I suggest browsing some book stores to find some books on teaching methods. There are a lot out there (many focusing on teaching and nursing) that will have good suggestions for you to try. As you try them, I recommend trying just 1 "new thing" at a time for just a portion of the class so that your class session doesn't become a confusing mess. Stick to traditional lecture for the rest of the time -- throwing in 1 novel activity a week.

As you see what works well and get comfortable with a few alternatives, you can pick and choose, combine, etc. as appropriate.

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pnutmom has 9 years experience and specializes in cardiac surgery.

841 Visitors; 3 Posts

Thanks for the replies. I actually have found some books specifically geared toward teaching nursing students and am reviewing them.

I think my director is just alittle "old school". She doesn't like alot of change.

And its difficult for me because I'm new, I guess. Trying new things can be hard, especially when you can't really gauge how the student like something.

I appreciate your inputs!

:loveya:

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1 Article; 2,244 Visitors; 55 Posts

I, too, am new to teaching in a PN program. My previous director discouraged the use of ppt. She said we were to only read the lecture material to the class and that was good enough. Personally, I found it incredibly boring, even for me! I do use ppt, depending on the course. I also use alot of group exercises. Often I present a case scenario and then pose different questions for the group to answer. In, fundamentals, I used charting exercises alot! As a class, we would "chart" on the board about a patient that I had invented. This really helped them to grasp what information needs to be included in nurses notes and the correct way to document. In med-surg III, I used alot of case scenarios, games, group activities. I found that this was a great way to enhance their critical thinking. Hopefully, your director will be supportive of your teaching methodologies and you'll find what works best for you!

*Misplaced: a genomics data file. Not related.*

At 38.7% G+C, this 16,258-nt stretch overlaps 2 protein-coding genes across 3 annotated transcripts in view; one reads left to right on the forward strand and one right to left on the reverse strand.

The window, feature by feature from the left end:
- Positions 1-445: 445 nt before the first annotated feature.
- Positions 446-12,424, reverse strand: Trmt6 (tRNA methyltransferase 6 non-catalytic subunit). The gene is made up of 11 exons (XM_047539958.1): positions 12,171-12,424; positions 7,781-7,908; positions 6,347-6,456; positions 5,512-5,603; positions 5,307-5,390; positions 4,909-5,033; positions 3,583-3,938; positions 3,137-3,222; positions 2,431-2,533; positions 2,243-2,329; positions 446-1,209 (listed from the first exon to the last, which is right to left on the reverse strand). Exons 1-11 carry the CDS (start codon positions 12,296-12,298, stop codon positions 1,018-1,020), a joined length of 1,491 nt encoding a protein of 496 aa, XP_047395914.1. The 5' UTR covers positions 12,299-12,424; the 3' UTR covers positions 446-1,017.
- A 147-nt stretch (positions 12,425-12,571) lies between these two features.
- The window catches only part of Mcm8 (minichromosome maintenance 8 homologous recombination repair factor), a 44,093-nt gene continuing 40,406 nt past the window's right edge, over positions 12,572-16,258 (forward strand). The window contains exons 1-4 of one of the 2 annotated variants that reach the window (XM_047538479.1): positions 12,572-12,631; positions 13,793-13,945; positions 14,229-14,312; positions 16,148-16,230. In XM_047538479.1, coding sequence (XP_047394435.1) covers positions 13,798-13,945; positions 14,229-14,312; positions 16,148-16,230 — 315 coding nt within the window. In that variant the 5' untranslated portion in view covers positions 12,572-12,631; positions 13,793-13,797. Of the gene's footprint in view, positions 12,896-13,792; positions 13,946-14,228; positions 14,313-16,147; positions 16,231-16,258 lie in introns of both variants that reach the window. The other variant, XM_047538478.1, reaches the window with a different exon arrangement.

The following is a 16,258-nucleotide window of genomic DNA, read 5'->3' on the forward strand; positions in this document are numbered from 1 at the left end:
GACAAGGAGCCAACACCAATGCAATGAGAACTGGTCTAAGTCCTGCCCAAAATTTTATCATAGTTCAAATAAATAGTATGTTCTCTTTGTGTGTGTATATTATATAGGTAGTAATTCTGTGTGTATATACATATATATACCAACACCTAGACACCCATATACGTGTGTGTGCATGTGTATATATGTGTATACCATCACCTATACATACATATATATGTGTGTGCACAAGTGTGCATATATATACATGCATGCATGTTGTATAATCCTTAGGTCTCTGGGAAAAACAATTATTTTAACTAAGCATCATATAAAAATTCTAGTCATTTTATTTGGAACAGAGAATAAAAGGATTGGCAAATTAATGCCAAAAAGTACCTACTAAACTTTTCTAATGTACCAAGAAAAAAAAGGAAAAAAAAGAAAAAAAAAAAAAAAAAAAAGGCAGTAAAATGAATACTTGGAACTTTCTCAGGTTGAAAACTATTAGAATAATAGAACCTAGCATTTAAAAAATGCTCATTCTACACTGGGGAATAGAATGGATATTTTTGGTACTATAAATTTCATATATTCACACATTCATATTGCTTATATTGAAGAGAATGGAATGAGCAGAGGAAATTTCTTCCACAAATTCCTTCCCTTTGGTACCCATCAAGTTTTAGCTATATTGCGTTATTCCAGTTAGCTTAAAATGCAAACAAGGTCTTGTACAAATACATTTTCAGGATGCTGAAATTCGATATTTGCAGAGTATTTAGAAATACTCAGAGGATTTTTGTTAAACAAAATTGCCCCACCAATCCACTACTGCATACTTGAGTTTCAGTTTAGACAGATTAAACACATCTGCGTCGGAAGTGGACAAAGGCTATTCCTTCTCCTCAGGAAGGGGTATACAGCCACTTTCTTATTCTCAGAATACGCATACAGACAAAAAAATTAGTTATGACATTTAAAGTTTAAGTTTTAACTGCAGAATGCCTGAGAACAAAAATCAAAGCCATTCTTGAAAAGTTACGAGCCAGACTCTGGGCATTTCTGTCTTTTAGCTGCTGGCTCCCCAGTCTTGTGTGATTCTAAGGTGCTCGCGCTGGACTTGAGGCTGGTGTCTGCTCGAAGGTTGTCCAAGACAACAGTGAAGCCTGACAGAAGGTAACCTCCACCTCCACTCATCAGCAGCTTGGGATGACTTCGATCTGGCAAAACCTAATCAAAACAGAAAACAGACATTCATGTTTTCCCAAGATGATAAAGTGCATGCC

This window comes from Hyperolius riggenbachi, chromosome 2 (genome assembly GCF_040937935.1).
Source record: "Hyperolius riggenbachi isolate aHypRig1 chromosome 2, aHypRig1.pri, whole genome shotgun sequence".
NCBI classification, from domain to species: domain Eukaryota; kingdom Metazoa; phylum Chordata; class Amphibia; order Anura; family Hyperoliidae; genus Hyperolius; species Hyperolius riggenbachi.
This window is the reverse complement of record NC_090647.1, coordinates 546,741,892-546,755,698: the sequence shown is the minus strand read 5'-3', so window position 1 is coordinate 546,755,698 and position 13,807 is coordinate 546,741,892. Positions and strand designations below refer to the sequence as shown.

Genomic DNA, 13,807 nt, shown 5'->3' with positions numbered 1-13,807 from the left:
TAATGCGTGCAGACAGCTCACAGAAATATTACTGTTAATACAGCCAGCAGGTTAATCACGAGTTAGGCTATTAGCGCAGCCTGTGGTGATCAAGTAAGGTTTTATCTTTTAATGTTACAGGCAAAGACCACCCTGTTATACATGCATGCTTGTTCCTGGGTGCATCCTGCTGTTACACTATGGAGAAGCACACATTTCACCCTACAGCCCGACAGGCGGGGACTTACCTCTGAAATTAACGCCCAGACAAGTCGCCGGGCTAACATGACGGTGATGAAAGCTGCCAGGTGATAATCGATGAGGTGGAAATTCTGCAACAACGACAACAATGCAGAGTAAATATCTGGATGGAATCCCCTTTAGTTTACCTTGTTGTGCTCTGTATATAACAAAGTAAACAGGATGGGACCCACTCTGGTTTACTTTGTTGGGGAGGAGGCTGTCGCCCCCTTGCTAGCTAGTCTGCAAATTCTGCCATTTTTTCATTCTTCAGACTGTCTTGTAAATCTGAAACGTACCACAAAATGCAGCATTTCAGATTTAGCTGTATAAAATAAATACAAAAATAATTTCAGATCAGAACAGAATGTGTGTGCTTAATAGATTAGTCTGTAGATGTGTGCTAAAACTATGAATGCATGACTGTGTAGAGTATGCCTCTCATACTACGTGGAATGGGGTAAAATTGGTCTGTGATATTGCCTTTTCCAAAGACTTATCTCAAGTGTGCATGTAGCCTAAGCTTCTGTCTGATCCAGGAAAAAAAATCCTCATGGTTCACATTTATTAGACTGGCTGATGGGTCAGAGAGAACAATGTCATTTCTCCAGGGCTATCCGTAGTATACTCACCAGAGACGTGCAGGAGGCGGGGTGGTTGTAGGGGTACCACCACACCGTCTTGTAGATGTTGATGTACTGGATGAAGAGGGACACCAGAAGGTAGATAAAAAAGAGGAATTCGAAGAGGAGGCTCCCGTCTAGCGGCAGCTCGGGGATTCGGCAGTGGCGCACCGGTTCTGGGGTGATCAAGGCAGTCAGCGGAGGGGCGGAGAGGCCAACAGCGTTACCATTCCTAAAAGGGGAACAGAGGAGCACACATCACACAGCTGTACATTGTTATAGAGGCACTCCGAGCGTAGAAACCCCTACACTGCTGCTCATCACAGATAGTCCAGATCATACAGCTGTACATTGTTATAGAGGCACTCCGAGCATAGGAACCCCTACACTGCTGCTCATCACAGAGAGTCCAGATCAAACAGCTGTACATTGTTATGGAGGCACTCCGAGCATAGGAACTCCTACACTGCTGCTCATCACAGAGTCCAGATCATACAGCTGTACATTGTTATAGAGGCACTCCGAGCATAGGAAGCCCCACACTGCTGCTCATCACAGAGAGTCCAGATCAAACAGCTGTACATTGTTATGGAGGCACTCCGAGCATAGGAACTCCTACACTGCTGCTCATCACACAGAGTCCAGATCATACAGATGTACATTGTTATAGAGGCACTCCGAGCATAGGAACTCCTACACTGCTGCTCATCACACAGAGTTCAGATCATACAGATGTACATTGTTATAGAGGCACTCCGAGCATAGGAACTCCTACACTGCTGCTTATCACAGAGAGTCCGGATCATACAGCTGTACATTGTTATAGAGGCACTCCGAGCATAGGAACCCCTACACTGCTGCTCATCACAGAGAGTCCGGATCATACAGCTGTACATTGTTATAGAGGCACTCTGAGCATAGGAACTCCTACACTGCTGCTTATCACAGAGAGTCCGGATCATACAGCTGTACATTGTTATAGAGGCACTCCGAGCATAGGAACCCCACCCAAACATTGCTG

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pnutmom has 9 years experience and specializes in cardiac surgery.

841 Visitors; 3 Posts

Thanks! I'm hoping as I become more confident-I won't have so many issues about the best way to teach and will also be able to see what works and what doesn't.

:specs:

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2 Articles; 26,080 Visitors; 7,255 Posts

consider taking "training for trainers" courses. There are websites to teach in all sorts of industries. I use Bob Pike's newletters and DVD's. You just adjust for your audience.

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SRDAVIS has 10 years experience and specializes in Tele, Stepdown, Med/Surg, education.

6,624 Visitors; 140 Posts

I too am new at teaching in a PN program too, I'm teaching Med Surg I and II and where can I get case scenarios and activities I need a way to keep them interested. thanks for the previous post.